Houston Studio Glass has been in operation since 1995, turning out amazing works of glass art, demonstrations, collaborative classes and just once a year, open studio tours. This year, the studios will host three weekends of demonstrations, guest artists, and shopping at the near-Heights facility that houses what may be Houston’s only glass furnace.
The activities begin with a reception from 6 – 9 p.m. on Friday, December 2; continuing from 10 a.m. – 5 p.m. Saturday and Sunday with an open house and demonstrations. Plus, open December 10 – 11 and finally open for shopping 10 a.m. – 5 p.m. on December 17. All events are at the studio: 610 Jackson Hill St. 77007 between Washington Avenue and Memorial Dr.
Moiel and Poeppel’s journey in the glass world began as collectors. Moiel retired from his neurosurgery practice because it was time to step back from the stress, Poeppel was his PA/RN and joined him. Glass filled the void.
Collecting led to a passion for more information and eventually the couple took a class at Texas Tech’s summer campus. That class lit a fire under them.
“The void of recent retirement gave us time,” Poeppel said. “If we had understood at the outset just how involved, how life consuming building/owning a glassblowing studio could be, we might not have done it. We were blessed with just the right balance of enthusiasm and ignorance.”
Moiel and Poeppel actually exhibited at one of my early shows and a few others, but quickly found it wasn’t for them. Their work can be found in museum gift shops like the MFA and the Houston Center for Contemporary Craft. There is a wonderful gallery inside their studio, too.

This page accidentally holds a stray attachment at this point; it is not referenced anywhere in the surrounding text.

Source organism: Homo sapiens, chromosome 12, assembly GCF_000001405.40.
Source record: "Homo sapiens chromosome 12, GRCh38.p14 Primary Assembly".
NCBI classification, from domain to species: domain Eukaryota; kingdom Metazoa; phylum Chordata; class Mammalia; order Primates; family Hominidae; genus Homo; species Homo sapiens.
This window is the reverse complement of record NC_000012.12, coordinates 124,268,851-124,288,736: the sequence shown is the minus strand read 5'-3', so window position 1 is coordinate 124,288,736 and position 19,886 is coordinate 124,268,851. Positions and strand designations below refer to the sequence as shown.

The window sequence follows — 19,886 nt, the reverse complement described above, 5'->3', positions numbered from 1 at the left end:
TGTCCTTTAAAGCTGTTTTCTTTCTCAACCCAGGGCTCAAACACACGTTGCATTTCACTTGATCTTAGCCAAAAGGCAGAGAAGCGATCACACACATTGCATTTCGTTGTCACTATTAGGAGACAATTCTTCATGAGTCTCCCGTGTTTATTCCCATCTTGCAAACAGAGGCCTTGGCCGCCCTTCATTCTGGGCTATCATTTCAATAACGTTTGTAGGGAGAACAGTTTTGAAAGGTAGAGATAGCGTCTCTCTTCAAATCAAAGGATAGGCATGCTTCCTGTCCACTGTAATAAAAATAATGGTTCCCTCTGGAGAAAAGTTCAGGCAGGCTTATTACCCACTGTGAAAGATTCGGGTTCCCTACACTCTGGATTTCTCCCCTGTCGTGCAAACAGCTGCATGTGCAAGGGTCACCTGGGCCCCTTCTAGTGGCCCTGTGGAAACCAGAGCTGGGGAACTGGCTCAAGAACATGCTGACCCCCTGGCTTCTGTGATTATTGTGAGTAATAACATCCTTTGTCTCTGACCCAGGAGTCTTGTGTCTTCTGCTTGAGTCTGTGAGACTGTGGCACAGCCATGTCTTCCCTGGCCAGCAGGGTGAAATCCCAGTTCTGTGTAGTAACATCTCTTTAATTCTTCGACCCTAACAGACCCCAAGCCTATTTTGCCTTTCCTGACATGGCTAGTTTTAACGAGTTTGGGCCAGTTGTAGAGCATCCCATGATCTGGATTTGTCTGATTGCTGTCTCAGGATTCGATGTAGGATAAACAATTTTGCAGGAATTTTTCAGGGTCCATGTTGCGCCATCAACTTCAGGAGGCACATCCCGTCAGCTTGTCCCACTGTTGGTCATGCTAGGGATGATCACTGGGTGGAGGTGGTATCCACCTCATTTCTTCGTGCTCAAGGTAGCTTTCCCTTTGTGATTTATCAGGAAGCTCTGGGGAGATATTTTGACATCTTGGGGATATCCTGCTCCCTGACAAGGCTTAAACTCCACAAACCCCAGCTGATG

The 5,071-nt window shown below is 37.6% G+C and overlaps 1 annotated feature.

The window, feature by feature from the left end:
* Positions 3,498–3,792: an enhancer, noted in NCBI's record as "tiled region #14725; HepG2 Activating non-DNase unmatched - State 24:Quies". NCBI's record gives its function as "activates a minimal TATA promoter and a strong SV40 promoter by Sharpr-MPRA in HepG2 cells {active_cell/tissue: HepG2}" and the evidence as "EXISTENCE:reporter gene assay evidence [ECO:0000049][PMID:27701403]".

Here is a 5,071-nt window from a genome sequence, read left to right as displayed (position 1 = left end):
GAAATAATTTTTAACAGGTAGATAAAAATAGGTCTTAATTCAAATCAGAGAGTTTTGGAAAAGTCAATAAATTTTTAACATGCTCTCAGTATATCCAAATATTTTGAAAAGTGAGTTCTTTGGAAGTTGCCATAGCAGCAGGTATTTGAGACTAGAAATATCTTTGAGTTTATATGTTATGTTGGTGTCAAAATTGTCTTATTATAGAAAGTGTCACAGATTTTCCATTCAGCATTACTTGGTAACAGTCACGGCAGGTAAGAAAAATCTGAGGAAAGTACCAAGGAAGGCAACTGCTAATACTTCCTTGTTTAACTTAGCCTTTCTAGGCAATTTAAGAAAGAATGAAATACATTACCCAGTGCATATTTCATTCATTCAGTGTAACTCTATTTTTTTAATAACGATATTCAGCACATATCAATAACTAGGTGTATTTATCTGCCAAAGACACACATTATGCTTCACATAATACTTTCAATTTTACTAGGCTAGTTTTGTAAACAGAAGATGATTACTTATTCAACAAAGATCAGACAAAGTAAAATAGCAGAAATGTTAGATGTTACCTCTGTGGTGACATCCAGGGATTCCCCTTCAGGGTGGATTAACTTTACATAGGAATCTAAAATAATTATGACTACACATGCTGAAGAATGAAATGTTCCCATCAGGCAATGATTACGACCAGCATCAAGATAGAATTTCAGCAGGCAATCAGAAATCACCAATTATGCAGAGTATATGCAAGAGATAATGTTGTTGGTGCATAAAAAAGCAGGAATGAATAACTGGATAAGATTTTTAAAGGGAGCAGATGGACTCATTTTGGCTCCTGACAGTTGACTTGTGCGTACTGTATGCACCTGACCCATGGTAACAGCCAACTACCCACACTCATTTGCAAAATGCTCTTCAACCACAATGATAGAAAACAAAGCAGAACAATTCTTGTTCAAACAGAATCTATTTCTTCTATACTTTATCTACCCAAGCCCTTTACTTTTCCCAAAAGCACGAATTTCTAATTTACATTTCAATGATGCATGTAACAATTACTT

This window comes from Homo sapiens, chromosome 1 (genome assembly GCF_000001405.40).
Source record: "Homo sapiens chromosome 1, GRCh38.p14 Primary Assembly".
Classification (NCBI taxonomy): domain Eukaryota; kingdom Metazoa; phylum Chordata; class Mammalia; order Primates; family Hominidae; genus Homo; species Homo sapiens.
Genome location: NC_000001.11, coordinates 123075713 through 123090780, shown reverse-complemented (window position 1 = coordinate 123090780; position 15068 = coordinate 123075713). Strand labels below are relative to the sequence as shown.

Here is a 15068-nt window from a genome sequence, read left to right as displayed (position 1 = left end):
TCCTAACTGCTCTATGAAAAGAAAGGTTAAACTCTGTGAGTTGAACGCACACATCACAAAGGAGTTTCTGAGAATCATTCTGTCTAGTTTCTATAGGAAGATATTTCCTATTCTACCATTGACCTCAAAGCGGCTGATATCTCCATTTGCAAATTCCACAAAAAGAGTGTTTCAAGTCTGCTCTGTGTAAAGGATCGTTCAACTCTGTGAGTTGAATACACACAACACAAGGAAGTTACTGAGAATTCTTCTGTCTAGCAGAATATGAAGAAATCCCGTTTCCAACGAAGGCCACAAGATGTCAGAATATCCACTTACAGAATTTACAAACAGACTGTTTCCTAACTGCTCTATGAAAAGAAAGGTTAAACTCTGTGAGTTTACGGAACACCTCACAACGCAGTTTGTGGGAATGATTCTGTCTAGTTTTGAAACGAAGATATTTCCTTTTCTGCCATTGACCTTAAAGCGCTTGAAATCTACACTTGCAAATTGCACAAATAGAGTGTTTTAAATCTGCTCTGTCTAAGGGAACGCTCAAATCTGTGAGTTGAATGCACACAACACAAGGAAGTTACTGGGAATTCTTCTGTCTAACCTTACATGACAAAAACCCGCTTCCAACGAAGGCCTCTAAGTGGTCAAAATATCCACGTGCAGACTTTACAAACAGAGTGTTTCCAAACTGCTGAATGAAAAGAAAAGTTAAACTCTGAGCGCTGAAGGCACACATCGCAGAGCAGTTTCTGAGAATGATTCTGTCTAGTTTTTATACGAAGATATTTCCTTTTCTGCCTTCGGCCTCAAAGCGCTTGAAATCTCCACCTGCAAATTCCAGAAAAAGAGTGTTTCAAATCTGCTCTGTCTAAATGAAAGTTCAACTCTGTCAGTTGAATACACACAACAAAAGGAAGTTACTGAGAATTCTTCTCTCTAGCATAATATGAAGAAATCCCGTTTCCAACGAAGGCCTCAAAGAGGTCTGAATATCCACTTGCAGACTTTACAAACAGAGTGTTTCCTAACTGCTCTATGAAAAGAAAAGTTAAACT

Dick Moiel and Kathy Poeppel gave me a personal demonstration and tour of their Houston Studio Glass recently and I left with an all new found respect and awe for the art form. I had some questions.
Are you the only active glass studio with a furnace in Houston?
“Within the city limits…as far as we know. We mentioned that there are studios in Tomball and New Caney, which teach classes and offer rental time to experienced artists.”
Isn’t it rare to have a furnace here?
“I think artist studios tend to pop up around teaching centers. HBU only recently added glass as a material for their studio artists. They have a “warm” shop for slumping, fusing and kiln casting glass, but not a furnace.”
You seem to be the hub of decorative glass arts – tell me about that.
“Just a product of the number of years we have been interested in glass, active students and studio owners. We attend professional conferences for glass artists, students, educators and collectors the same way we traveled for medical conferences before retiring. Networking has given us the opportunity to host artists who come to town for shows at commercial galleries.”
I was enthralled with the glass making process – Moiel and Poeppel are excellent teachers. Visit the website for info on guest artists, a map and more: houstonstudioglass.com.
In addition to details about First Saturday Arts Market, I have listed the events and other art shows around the Heights this weekend on my blog at ArtValet.com.
Cohen is an artist and founder of First Saturday Arts Market, find him at ArtValet.com